• $\begingroup$ This is basically the argument I would have made, along with potentially a less-developed civilization (possibly resulting in the 'warrior race' being annihilated by superior weaponry in any direct confrontation) because better social cohesion and technology will still make metabolically expensive size and muscles untenable. $\endgroup$
    – jdunlop
    Commented Apr 17, 2021 at 8:50
  • $\begingroup$ Every depiction of a "warrior race" in science fiction or fantasy is always some sort of hulking brute, but in reality, the most dangerous warrior race would probably be something small, fast-breeding and short-lived that can out-specialize its competitors (better equipment and logistics) and sustain levels of attrition that the brutes could never even contemplate. $\endgroup$ Commented Apr 17, 2021 at 9:45
  • $\begingroup$ @ShawnO'Neil - we are that most dangerous warrior race. Once your enemies can throw a rock with a sling, being a huge dude is no defense. $\endgroup$
    – Willk
    Commented Apr 17, 2021 at 19:01

Specialty Ecological Niche:

In your world, you say there are numerous human-like species, but your extra-large dedicated fighters (I'll call them 'Ogres') don't dominate everything. The fact that there are numerous species of humanoids allows your Ogres to have a specialty niche that they fill as other races do all kinds of other work. Your Ogres are symbiotic mercenaries.

Numerous races are good at many things, but your Ogres are good at fighting. They likely started out with a close inter-relationship with another species (halflings) that weren't good at fighting but could meet the other needs of Ogres. There would be real evolutionary pressure to evolve good warriors on a world with many intelligent species.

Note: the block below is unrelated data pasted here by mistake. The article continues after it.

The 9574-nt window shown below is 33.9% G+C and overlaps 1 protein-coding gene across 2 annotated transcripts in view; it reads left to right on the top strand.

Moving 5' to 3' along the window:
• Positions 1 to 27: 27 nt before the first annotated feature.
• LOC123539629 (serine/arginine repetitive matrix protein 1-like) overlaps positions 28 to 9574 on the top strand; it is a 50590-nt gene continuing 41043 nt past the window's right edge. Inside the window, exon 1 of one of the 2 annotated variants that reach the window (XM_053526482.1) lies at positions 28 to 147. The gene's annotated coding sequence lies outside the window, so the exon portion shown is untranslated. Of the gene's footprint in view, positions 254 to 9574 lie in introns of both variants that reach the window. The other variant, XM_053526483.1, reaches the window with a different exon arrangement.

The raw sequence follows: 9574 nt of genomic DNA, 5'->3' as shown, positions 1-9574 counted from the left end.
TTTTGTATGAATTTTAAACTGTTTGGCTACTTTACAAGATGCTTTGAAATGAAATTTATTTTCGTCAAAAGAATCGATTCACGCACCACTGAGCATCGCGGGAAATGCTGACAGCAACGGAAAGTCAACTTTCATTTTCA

Ogres are so good at fighting, and so mediocre at everything else, that many species came to adopt/hire Ogre mercenaries to protect them from rivals or attack enemies. Hiring Ogres almost became obligatory - if you didn't have some, you were at a disadvantage in war. But the very inability or unwillingness of Ogres to seize power from their host species meant they were also trustworthy mercenaries. Ogres know they aren't craftsmen, and every attempt to dominate others has led to disaster. The best they manage to do on their own is be very good bandits with some slaves.

Everywhere you go, there are a few bands of Ogres defending the locals (or attacking the locals at someone else's behest), living off the fat of the land, and generally being really good at fighting. They don't develop unique tech (imitators/adopters). They aren't exactly lazy, but if life is good, they co-evolved to be calm and unambitious around halflings. Perhaps they tend to be highly protective of smaller people - when not fighting, Ogres might even be kind and gentle. Ogres should be aggressive in battle, but not elsewhere - not so smart and ambitious that they want to rule.